BBC HomeExplore the BBC
This page has been archived and is no longer updated. Find out more about page archiving.

16 October 2014
Get Writing NI

BBC Homepage

BBC NI Learning


Get Writing NI

Writers Showcase

Established Local Writers

Local Writing Legends


The Book of Irish Writers

Rhythm & Rhyme

Study Ireland

Contact Us

Writers Showcase
Brendan McDonnell
Brendan McDonnell

Brendan was born in Armagh in 1958 and lives in Belfast. He only began to write creatively after attending a writer's workshop at the Crescent Arts Centre in March 2003. The group that emerged has continued to meet, providing a source of mutual inspiration and support. Brendan's writing is inspired by life experiences, with a special interest in his love of Gaelic sports. He has had one short story published on a GAA website.

Patsy's Last Pint by Brendan McDonnell

Patsy stood at the bottom of the hill, shaking his head in disbelief as he surveyed the scene of devastation before him. He scratched the bald patch under his cap and cursed at the sense of it all.

"Jasus, I don't know," he said to nobody in particular. "Have these boys nothin' better to be doin' with themselves than blowin' a man's drinking establishment to hell, whaa?"

Sure wasn't it only after being re-built and it not a year since the last time it was blew up! But sure ye never knew how these things worked or what went on. The rumours were already doin' the rounds: it was an insurance job; he had been servin' cops; wouldn't pay protection - the usual stuff. Anyway, thought Patsy, there was no use cryin' over spilt beer. About these parts a wise man didn't question such things, well not openly anyway. Heaney had called him that morning saying the club was after being bombed again and he needed a man down to help him secure the place before the looters got at it, like the last time.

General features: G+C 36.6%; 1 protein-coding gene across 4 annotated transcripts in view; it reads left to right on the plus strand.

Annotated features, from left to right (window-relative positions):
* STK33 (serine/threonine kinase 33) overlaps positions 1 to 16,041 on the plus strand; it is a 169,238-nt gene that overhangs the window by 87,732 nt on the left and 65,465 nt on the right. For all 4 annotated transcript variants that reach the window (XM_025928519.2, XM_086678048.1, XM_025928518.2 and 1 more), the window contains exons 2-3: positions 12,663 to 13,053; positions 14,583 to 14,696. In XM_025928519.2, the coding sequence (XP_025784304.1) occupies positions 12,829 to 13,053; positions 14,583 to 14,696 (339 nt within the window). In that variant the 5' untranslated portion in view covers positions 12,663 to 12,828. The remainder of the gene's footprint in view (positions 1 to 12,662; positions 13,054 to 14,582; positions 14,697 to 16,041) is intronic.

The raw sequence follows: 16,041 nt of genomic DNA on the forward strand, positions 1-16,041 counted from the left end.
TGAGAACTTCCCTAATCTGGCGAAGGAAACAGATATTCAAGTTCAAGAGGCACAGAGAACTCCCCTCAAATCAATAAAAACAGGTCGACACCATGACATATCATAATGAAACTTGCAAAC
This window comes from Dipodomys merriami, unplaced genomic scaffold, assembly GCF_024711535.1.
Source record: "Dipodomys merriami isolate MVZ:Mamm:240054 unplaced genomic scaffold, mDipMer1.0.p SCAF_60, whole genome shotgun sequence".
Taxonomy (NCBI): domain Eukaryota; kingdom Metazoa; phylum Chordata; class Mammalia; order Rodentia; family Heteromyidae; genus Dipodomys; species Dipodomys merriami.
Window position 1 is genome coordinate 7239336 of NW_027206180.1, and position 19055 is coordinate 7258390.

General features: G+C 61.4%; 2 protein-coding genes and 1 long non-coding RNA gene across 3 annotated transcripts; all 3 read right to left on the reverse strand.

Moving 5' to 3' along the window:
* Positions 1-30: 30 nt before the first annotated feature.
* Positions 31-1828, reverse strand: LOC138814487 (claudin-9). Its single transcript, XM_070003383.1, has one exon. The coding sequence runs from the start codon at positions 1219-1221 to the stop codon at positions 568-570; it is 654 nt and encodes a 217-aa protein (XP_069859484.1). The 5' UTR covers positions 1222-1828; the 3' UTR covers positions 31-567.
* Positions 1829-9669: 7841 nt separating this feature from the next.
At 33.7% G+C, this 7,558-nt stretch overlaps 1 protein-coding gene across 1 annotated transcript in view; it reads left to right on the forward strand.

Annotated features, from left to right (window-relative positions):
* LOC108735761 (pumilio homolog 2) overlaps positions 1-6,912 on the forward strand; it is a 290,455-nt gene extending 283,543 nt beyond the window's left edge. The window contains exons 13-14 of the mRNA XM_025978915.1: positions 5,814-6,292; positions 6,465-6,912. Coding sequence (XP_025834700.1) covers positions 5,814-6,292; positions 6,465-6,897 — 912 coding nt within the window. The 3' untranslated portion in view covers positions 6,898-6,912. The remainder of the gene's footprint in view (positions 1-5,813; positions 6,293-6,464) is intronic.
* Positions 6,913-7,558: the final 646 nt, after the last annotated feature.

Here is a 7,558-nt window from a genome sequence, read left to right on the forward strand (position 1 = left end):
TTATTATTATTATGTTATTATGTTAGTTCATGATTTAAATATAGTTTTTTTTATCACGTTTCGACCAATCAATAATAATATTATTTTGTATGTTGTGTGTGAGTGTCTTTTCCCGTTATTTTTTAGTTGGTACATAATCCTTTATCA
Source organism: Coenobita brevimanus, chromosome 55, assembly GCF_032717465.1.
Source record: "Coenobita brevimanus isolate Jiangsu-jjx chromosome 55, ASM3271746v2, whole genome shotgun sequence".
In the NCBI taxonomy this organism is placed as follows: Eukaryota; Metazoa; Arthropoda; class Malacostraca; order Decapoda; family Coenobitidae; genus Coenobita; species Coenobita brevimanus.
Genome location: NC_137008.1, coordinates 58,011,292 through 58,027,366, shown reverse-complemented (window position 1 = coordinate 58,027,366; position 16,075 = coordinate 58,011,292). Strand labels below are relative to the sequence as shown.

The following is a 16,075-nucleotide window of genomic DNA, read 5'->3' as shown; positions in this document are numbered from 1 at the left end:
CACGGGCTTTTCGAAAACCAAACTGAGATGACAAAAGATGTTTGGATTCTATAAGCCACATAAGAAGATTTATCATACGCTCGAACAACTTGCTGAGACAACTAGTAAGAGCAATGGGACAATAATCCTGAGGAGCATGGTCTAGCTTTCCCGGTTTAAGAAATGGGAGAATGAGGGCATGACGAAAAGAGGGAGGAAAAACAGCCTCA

Patsy shrugged his shoulders, dug his hands into the pockets of his jacket and strode disconsolately up the steep hill of the car park to where the remains of the 'club' lay. He sighed and rubbed his chin as he assessed the damage. Well, he supposed, the 'Foresters' would have to do him for a while now, and anyway sure wouldn't the day's work pay for a few drinks later. Every bomb has a silver lining.

The club straddled the side of a hill, below it ran the main Forkhill road and beyond this rose Slieve Gullion, its ominous presence framing the scenic beauty of the South Armagh countryside. The clear stillness of the early morning air belied the malicious violence of a few hours earlier. Patsy had lived in these hills all of his sixty odd years and while he regretted this inconvenience, he bore it with the stoic indifference of a man who had seen worse; he understood the flow of the seasons and the passing of things.

He chatted a while with Heaney and made his way over to the remains. The explosion had blown out the side walls and the two storey structure had collapsed in on itself. However, as he stumbled among the debris he noticed a corner of the front bar still protruding from the wreckage.

Gingerly he clambered over to investigate the carcass. The bulk of the long wooden structure was buried under tons of concrete and collapsed roof beams, but this wee section, now exposed to the elements, was basically still intact. He cleared the worst of the rubble and fragments of glass from the counter. As he did so he discovered the remains of a few bar taps all broken and twisted. Patsy paused for a moment and, as if by instinct, reached over the dusty bar and tried pulling on the distorted levers. To his surprise and delight he found that the Guinness tap was still working. Patsy stepped back and scratched the back of his head under his cap as he pondered the implications of this discovery. A brief glance around revealed that nobody was about. Then he spied the legs of an upturned bar stool sticking out from a pile of bricks. Patsy pulled it free, cleared a small space in front of the bar and placed it down. Broken glass was strewn everywhere, but as luck would have it, he was able to retrieve an unbroken but dirt-encrusted pint glass. A few spits and a quick rub with his handkerchief rendered it usable. After another furtive check over his shoulder, Patsy leaned over and proceeded to pour himself a pint.

Sitting back on that stool, in the open air, surrounded by the shattered remnants of his beloved club, Patsy gazed out on the distant visage of the misty Mourne mountains and sipped contentedly. Later he would declare to bemused friends, "I tell ye, I never enjoyed a pint as much as that one I had the morning the club was blew up."

What do you think of this piece? Email
Please enclose the title of the work and the name of the author.

The BBC will display as many of the comments as possible on the page of commented work but we cannot guarantee to display all comments.

More from this writer:

The Burren in the Rain

Short Stories
Patsy's Last Pint

More showcase writers:

Full list of writers

About the BBC | Help | Terms of Use | Privacy & Cookies Policy